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If you are at a known location (you know your precise latitude and longitude for example) and have an unobstructed view of another known location you can:
A: Take a precise visual bearing to the other location (for example with a compass and correcting for compass variation) – This is the Line-of-Sight bearing.
B: Calculate the Initial Heading of a Great Circle Path between the two points using a known formula. In each case you arrive at a true bearing.
My Question: Are these two equal?

At My location magnetic variation (from current aviation map) is approximately 14 ½ degrees East. Converting from observed magnetic bearing to true (astronomical) bearing you add the easterly variation.

From: https://www.movable-type.co.uk/scripts/latlong.html

where φ1,λ1 is the start point, φ2,λ2 the end point (Δλ is the difference in longitude)

JavaScript:
(all angles  in radians)
var y = Math.sin(λ2-λ1) * Math.cos(φ2);
var x = Math.cos(φ1)*Math.sin(φ2) -
Math.sin(φ1)*Math.cos(φ2)*Math.cos(λ2-λ1);
var brng = Math.atan2(y, x).toDegrees();

My reasoning for why I believe they are equal:

A Great Circle path between two points lies in a plane which passes through each point and the center of the earth. A straight line between the two points (the notional line-of-sight) also lies in this plane.
Therefore the line-of-sight is directly above the great circle path, and
the line of sight bearing is equal to the great circle initial bearing.

Is this reasoning correct?

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For a spherical representation of the Earth, yes, your reasoning is correct. A great circle is defined as being the intersection of the sphere and a plane that passes through the sphere's center point. A line of sight, for most practical purposes, can be considered a straight line, and of course, lies on the same plane as its corresponding great circle plane. The initial bearings are angles with respect to North and are measured on the sphere's surface from the projection of the line along the normal. The angles are equal for both line of sight and great circle, and for all altitudes as well.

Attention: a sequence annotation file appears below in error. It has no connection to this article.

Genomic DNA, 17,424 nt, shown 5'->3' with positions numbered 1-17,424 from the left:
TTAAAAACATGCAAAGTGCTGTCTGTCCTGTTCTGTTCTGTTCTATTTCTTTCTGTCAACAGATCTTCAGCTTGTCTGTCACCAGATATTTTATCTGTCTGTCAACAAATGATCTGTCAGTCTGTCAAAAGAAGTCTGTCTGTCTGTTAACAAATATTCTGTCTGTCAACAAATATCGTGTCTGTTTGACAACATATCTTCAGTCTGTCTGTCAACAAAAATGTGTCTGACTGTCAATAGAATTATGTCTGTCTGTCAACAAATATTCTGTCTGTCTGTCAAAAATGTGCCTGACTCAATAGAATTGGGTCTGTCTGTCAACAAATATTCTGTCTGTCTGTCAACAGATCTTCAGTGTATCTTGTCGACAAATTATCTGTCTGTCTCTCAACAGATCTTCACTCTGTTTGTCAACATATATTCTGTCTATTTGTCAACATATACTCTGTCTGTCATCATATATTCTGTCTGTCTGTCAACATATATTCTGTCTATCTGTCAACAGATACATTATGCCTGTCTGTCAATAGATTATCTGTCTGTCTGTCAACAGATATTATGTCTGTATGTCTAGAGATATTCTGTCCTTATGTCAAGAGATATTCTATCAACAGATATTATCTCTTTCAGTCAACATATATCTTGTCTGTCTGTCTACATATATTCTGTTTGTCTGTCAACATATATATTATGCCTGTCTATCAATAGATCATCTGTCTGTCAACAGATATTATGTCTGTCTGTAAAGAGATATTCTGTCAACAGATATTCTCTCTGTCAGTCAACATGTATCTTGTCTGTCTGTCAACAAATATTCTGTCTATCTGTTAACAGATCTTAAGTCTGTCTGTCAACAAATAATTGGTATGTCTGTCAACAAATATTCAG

In reality, the Earth being slightly squashed, it is actually closer to an ellipsoid of revolution. Bearings and distances on an ellipsoid are computed on a geodesic. A geodesic on the ellipsoid does not lie on a plane (except for the equator and meridians), and the line of sight would not necessarily have the same start and end bearings as the geodesic, but we are talking about very small differences here, especially for short distances, negligible in most practical cases.

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No, they are not. Take two points at $80^\circ N$, one at $0^\circ$ and one at $179^\circ E$. The bearing from the first to the second is due East, but the great circle is almost over the North pole so the initial heading is almost North.

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  • $\begingroup$ I'm asking about line-of-sight bearing - in order to measure it you must be able to see one point from the other. Your example would need a great elevation for each point but, if you had that line-of-sight bearing would also be almost due North just like the Great Circle. Thanks for your response. $\endgroup$ – Andy Fawcett Oct 14 '18 at 22:52
  • $\begingroup$ No, it is just an extreme example. Even if you have two points close together on the $80^{th}$ parallel the great circle will go North of East even though the bearing is due East. The line of latitude is not a great circle, so it cannot be the shortest route. $\endgroup$ – Ross Millikan Oct 14 '18 at 23:09
  • $\begingroup$ Hi Ross"...even though the bearing is due east" - by which I assume you mean the line-of-sight bearing is due east. This is only approximately true for small differences in longitude. Line-of-Sight bearing also deviates increasingly North with larger difference in longitude. $\endgroup$ – Andy Fawcett Oct 14 '18 at 23:19
  • $\begingroup$ While your conclusion may still be correct your example does not make that case. I would like to make a minor adjustment to your example thus: Take two points at 89∘ 59' N, one at 0∘ and one at 179∘ E. The change is in scale and keeps the sense of the original while allowing for Line-of-Sight. Now imagine looking down on the N pole you will see the 2 points each approximately 1 nautical mile from the pole, one on the prime meridian, the other almost diametrically opposite. The LOS passes very close to the pole so the bearing is close to due N (not East as in your answer) $\endgroup$ – Andy Fawcett Oct 15 '18 at 22:31
  • $\begingroup$ The bearing from the first to the second is due East - You are referring to a line of constant bearing (rhumb line, or loxodrome) which is very different from a line of sight or a great circle. The OP was referring to initial bearings of a line of sight and a great circle. $\endgroup$ – FSimardGIS Oct 16 '18 at 2:36

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